ICYMI: Our Social Media Posts This Week -- Mar. 15 - 21, 2015

Below is a review of the posts (on Facebook, LinkedIn, and Twitter) from the past week.  You can check out the full posts by clicking on the links.

On Sunday 3/15/15 we posted about a Denver jury that awarded nearly $15 million in a race discrimination case. Yep, million. The allegations in the suit were that a trucking company segregated workers by race, calling people “stupid Africans” and then punishing those who complained. The verdict included $13 million in punitive damages along with back pay and $650,000 for emotional distress. And as if that's not enough of a slap, the employer also has to pay the employees’ legal fees and costs. Those who brought the suit were 10 black employees - many from Mali - and one white whistleblower. The employer has said it plans to appeal.

TAKEAWAY: Train your employees – all of them, not just the managers – not to discriminate or you may pay dearly for their comments and actions.

The post on Monday 3/16/15 gave a good analysis of a defense available to employers. What defense? One that basically lets an employer off the hook if (1) it exercised reasonable care to prevent and promptly correct harassing behavior and (2) the employee unreasonably failed to take advantage of any preventative or corrective opportunities provided by the employer. This is part of my class when I teach employment discrimination law to law students. The case that was attached to the post provides a good analysis of how it works in real life.

TAKEAWAY: If your business has a policy against discrimination or harassment, enforces it, AND an employee does not take advantage of that policy, you may not have liability.

In the post on Tuesday 3/17/15, we talked about the protection LGBT employees (don’t) have in the workplace. While many states now recognize same-sex marriage, they don’t prohibit discharge solely on the basis of sexual orientation.

TAKEAWAY: While making employment decisions on the basis of sexual orientation may not be illegal, it is not necessarily the best thing for business.

The post on Wednesday 3/18/15 highlighted a suit brought by the EEOC against Darden Restaurants, Inc., alleging age discrimination. Olive Garden, Longhorn Steakhouse, Yard House, Bahama Breeze, The Capital Grille, Eddie V’s Prime Seafood chain – all Darden group holdings. The suit alleges that older applicants who were not offered positions were told many things, including that they were “too experienced,” the employer wanted “fresh employees” and even that the employer “wasn’t looking for old white guys.” Darden denies the allegations so we will have to wait and see how this plays out.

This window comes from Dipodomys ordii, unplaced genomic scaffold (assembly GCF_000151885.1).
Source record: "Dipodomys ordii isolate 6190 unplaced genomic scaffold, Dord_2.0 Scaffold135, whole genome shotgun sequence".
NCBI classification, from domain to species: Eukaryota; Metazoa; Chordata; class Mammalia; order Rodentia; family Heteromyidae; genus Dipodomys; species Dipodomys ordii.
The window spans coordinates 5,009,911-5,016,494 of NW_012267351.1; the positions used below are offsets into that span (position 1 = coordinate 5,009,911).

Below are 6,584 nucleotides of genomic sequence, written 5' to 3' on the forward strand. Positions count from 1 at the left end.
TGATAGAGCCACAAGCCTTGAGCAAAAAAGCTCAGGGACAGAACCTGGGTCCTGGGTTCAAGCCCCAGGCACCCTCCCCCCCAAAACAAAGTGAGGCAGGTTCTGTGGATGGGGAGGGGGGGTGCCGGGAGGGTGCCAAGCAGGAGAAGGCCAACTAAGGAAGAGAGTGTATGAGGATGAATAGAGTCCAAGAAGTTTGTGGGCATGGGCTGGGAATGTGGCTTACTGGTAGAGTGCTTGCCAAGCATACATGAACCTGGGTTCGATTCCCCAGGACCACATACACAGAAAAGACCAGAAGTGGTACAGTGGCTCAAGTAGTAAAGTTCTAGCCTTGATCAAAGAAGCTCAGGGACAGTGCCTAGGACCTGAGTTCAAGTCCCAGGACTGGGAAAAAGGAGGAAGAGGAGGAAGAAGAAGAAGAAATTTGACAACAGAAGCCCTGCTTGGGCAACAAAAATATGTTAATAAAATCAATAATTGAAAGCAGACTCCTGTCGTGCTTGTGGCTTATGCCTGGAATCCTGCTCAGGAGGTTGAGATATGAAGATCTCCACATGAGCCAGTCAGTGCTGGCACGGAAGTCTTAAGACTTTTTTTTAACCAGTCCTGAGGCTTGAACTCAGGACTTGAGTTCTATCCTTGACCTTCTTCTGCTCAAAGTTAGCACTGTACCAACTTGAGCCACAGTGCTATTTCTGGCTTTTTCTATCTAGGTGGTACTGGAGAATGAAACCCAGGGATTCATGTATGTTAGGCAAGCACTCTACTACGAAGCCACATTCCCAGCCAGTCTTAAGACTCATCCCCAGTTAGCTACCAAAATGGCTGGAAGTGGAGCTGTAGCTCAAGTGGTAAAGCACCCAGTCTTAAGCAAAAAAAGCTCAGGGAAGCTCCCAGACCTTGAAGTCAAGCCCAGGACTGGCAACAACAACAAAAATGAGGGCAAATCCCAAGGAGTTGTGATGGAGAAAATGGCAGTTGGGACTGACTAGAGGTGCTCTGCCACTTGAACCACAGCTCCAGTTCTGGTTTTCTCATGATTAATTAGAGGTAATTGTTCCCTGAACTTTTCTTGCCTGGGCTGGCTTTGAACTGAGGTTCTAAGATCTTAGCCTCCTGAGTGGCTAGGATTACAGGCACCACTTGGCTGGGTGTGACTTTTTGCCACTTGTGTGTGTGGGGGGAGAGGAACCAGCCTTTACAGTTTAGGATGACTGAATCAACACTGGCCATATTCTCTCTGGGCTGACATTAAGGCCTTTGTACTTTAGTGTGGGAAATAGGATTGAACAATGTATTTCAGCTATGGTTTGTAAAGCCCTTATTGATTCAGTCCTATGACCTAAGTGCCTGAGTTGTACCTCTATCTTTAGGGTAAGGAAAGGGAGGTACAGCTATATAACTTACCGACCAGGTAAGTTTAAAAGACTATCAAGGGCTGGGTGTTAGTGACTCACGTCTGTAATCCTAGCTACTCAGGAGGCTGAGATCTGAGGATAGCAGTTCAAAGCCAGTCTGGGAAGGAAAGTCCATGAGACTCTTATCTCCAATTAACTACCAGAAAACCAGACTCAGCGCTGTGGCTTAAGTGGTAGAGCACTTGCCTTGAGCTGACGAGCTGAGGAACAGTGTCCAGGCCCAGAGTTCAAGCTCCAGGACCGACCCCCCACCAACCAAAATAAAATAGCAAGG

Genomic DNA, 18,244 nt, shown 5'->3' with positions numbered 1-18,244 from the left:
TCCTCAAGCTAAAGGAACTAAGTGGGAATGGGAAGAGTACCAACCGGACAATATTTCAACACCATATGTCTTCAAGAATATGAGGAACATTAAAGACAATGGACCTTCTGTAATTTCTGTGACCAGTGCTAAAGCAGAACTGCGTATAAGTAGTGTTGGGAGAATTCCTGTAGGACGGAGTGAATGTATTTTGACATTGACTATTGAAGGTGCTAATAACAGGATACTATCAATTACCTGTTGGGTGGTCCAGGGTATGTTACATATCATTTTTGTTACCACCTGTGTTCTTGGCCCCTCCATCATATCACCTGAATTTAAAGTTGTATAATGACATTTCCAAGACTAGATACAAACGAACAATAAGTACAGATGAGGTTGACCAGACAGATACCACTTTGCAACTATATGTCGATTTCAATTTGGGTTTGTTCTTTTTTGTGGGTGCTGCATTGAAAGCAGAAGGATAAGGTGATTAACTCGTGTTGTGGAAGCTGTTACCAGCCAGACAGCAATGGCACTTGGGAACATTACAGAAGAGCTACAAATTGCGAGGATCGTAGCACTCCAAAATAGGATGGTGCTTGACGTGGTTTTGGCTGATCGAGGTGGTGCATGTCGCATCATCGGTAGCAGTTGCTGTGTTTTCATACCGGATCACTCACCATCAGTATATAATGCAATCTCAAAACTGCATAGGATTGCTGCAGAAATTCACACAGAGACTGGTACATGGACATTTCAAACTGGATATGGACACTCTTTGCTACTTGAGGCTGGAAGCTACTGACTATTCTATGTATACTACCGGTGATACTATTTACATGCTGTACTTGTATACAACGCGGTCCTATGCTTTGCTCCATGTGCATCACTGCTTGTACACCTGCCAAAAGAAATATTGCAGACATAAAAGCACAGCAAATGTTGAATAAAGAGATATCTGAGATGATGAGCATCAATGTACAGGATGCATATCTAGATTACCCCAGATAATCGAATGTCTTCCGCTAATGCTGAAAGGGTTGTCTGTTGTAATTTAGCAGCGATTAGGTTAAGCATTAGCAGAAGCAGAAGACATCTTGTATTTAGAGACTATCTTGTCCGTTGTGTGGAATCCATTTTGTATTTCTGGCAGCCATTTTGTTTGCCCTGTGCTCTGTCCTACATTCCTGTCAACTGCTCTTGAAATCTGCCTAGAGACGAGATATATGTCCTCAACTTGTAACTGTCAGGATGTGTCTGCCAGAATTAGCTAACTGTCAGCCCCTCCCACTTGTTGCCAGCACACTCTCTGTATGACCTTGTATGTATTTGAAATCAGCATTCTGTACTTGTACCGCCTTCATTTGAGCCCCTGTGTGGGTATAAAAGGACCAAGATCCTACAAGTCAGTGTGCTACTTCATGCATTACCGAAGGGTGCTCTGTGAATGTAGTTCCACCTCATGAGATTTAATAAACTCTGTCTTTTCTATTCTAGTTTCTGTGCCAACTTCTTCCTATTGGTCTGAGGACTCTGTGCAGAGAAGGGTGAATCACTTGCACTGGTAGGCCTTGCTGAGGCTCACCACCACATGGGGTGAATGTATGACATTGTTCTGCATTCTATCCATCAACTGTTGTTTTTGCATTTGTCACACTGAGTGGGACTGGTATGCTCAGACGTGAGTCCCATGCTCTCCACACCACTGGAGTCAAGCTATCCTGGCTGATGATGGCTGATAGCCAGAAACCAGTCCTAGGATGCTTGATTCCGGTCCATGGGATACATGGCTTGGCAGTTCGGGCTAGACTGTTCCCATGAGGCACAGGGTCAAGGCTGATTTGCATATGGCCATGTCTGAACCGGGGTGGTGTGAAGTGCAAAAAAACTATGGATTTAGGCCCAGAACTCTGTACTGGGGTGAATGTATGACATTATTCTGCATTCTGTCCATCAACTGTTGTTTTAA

TAKEAWAY: Don’t judge a book by its cover; just look at whether or not the person can do the job.

In the post on Thursday 3/19/15 we talked about another EEOC suit, this time against a car dealership involving discrimination against an employee with MS. Here, an offer of partnership lured the employee to the employer; after he was diagnosed with MS, that job evaporated and more.

TAKEAWAY: Discrimination on the basis of disability is illegal – again, judge the employee or applicant solely on the basis of ability to perform the job.

The post on Friday 3/20/15 asked about the ADA and when a diagnosis of alcoholism “wears off”. According to this recent court opinion, the answer is perhaps never, and that can have huge implications for employees and employers.  

TAKEAWAY: Look at the tips in the post: know the nature of alcoholism, get your attorney to weigh in, and write a detailed job description.

Finally, the post yesterday 3/21/15 talked about invoking the FMLA if/when the employee can’t do the job. This statute can be a powerful one if used correctly. The post here talks about a pregnant employee who becomes temporarily disabled and needs accommodation. But if she still cannot perform the essential functions of the job, you can put her on FMLA leave (if it applies). When the FMLA leave is up, if she still cannot perform the essential functions with accommodation, then you can terminate her employment.

TAKEAWAY: Remember that while pregnancy is not a disability, it may lead to one or more conditions that must be accommodated under the ADA; however, if the ADA doesn’t offer protection, use the FMLA and then you might be able to legally terminate the employee’s employment.


ICYMI: Our Social Media Posts This Week -- Mar. 8 - 14, 2015

Below is a review of the posts (on Facebook, LinkedIn, and Twitter) from the past week.  You can check out the full posts by clicking on the links.

On Sunday 3/8/15 the post was about ADA lawsuits on point-of-sale devices and making sure your business is legally compliant. Kiosks offer services and products in so many walks of life – but that also leaves open the businesses to suit for alleged violation of the ADA. For what, you might ask. Allegations of inaccessibility to mobility-impaired persons, those with manual dexterity limitations, hearing-impaired persons, and those with visual impairments. The post offers some hints of where to look for guidance in those areas (in addition to consulting an attorney who is familiar with the ADA).

TAKEAWAY: Don’t assume that just because technology enables your business to provide easier (and perhaps cheaper) services or products to customers, that it is not subject to any laws on accommodation.